• Amazon,  AWS,  EMR,  S3,  Spark

    Amazon EMR Spark – Ignoring Partition Filter and Listing All Partitions When Reading from S3A

    I have a partitioned Hive table created by an open-source version of Hadoop that uses S3A scheme as the location for every partition. The table has more than 10,000 partitions and every partition has about 8,000 Parquet files:

    $ hive -e "show partitions events";
    ...
    dateint=20220419/hour=11
    dateint=20220419/hour=12
    dateint=20220419/hour=13
    
    $ hive -e "describe formatted events partition (dateint=20220419, hour='11')" | grep Location
    Location:   s3a://cloudsqale/events/dateint=20220419/hour=11
    
    $ hive -e "describe formatted events partition (dateint=20220419, hour='12')" | grep Location
    Location:   s3a://cloudsqale/events/dateint=20220419/hour=12
    
    $ hive -e "describe formatted events partition (dateint=20220419, hour='13')" | grep Location
    Location:   s3a://cloudsqale/events/dateint=20220419/hour=13
    

    S3A:// is specified for every partition in this table.

    Reading a Partition in Amazon EMR Spark

    When I made an attempt to read data from a single partition using Spark SQL:

    $ spark-sql --master yarn -e "select count(*) from events where dateint=20220419 and hour='11'"
    

    The Spark driver failed with:

    # java.lang.OutOfMemoryError: GC overhead limit exceeded
    # -XX:OnOutOfMemoryError="kill -9 %p"
    #   Executing /bin/sh -c "kill -9 4847"...
    
  • I/O,  Parquet,  Spark

    Spark – Reading Parquet – Why the Number of Tasks can be Much Larger than the Number of Row Groups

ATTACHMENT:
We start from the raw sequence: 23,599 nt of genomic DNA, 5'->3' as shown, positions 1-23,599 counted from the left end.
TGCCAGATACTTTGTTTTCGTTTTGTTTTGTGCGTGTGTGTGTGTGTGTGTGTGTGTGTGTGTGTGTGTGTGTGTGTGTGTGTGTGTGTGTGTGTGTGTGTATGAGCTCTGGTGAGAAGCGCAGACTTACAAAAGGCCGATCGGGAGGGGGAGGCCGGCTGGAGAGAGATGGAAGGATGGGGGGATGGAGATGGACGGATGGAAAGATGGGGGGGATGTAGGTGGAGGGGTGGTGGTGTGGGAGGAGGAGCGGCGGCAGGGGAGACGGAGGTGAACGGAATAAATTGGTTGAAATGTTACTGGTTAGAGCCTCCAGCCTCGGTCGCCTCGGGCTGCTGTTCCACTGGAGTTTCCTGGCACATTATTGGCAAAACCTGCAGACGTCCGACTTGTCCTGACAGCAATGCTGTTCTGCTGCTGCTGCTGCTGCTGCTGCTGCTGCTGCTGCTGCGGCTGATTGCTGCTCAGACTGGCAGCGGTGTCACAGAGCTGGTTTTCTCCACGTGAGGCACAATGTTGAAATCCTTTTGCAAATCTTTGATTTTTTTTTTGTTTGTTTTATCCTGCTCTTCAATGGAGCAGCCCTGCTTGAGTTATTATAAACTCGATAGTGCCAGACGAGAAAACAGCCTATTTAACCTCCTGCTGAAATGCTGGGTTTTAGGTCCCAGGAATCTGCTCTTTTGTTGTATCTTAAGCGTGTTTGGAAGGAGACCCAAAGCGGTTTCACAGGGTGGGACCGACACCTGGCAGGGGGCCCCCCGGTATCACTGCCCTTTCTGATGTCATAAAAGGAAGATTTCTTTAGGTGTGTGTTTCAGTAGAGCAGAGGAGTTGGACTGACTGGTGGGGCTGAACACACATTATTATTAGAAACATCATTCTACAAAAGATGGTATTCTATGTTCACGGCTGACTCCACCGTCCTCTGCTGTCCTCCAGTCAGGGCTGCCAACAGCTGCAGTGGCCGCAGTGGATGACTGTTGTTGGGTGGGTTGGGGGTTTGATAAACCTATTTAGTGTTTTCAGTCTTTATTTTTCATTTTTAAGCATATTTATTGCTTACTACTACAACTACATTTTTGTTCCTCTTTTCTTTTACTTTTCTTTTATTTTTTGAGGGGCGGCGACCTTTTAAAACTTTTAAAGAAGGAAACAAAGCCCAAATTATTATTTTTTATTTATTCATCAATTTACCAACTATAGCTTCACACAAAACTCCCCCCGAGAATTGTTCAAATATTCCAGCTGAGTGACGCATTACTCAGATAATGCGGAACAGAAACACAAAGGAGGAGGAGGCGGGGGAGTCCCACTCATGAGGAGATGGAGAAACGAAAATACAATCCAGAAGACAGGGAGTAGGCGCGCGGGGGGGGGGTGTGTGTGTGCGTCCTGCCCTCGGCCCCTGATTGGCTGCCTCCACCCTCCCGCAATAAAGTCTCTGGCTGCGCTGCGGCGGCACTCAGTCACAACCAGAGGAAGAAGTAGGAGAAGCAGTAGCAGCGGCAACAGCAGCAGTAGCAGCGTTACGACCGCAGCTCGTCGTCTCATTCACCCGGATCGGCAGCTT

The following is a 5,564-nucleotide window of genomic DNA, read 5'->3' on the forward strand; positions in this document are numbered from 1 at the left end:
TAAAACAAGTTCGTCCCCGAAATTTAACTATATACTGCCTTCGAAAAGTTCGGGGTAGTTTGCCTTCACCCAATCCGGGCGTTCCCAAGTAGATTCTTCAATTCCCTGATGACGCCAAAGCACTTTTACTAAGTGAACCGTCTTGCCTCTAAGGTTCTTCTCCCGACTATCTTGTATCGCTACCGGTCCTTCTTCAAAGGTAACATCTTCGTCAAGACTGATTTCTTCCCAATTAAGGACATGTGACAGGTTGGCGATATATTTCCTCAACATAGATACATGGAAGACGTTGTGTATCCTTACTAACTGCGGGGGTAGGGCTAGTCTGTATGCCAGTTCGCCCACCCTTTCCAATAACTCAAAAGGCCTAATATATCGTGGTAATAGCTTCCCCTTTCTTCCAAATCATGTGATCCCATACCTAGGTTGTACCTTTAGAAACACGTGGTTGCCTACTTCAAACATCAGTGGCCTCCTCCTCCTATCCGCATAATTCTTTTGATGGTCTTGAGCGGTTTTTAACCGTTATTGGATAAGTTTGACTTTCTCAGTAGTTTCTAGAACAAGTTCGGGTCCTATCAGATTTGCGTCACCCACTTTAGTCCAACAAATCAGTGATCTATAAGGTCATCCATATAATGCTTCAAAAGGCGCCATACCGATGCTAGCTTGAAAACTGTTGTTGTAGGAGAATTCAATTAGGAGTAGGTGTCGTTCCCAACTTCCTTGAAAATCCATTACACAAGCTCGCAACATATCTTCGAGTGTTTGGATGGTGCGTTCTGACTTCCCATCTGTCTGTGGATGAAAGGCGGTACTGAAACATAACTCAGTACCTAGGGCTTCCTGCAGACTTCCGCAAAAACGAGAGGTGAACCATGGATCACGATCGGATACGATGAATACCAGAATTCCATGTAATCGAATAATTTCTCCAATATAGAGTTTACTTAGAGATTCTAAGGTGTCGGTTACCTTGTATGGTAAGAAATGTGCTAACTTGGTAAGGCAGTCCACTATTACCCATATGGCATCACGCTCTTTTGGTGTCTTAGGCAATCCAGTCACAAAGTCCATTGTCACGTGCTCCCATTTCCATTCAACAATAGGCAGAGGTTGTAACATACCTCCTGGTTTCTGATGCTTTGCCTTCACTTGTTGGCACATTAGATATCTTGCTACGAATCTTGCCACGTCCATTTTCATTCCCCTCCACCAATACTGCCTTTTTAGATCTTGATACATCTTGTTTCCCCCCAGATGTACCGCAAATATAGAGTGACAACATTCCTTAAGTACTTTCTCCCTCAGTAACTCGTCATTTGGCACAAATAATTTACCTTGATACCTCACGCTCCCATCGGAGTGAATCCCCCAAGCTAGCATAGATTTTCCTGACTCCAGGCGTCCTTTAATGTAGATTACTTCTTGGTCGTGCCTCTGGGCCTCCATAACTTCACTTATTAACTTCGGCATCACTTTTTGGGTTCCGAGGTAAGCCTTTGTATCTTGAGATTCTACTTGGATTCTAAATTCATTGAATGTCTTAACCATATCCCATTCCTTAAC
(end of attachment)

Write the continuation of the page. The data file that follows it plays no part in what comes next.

A row group is a unit of work for reading from Parquet that cannot be split into smaller parts, and you expect that the number of tasks created by Spark is no more than the total number of row groups in your Parquet data source.

    But Spark still can create much more tasks than the number of row groups. Let’s see how this is possible.

  • I/O,  Parquet,  Spark

    Spark – Reading Parquet – Predicate Pushdown for LIKE Operator – EqualTo, StartsWith and Contains Pushed Filters

    A Parquet file contains MIN/MAX statistics for every column for every row group that allows Spark applications to skip reading unnecessary data chunks depending on the query predicate. Let’s see how this works with LIKE pattern matching filter.

    For my tests I will use a Parquet file with 4 row groups and the following MIN/MAX statistics for product column:

  • Amazon,  AWS,  Hive,  I/O,  Parquet,  S3,  Spark

    Spark – Slow Load Into Partitioned Hive Table on S3 – Direct Writes, Output Committer Algorithms

    I have a Spark job that transforms incoming data from compressed text files into Parquet format and loads them into a daily partition of a Hive table. This is a typical job in a data lake, it is quite simple but in my case it was very slow.

    Initially it took about 4 hours to convert ~2,100 input .gz files (~1.9 TB of data) into Parquet, while the actual Spark job took just 38 minutes to run and the remaining time was spent on loading data into a Hive partition.

    Let’s see what is the reason of such behavior and how we can improve the performance.

  • Amazon,  EMR,  Spark

    Extremely Large Number of RDD Partitions and Tasks in Spark on Amazon EMR

    After creating an Amazon EMR cluster with Spark support, and running a spark application you can notice that the Spark job creates too many tasks to process even a very small data set.

    For example, I have a small table country_iso_codes having 249 rows and stored in a comma-delimited text file with the length of 10,657 bytes.

    When running the following application on Amazon EMR 5.7 cluster with Spark 2.1.1 with the default settings I can see the large number of partitions generated: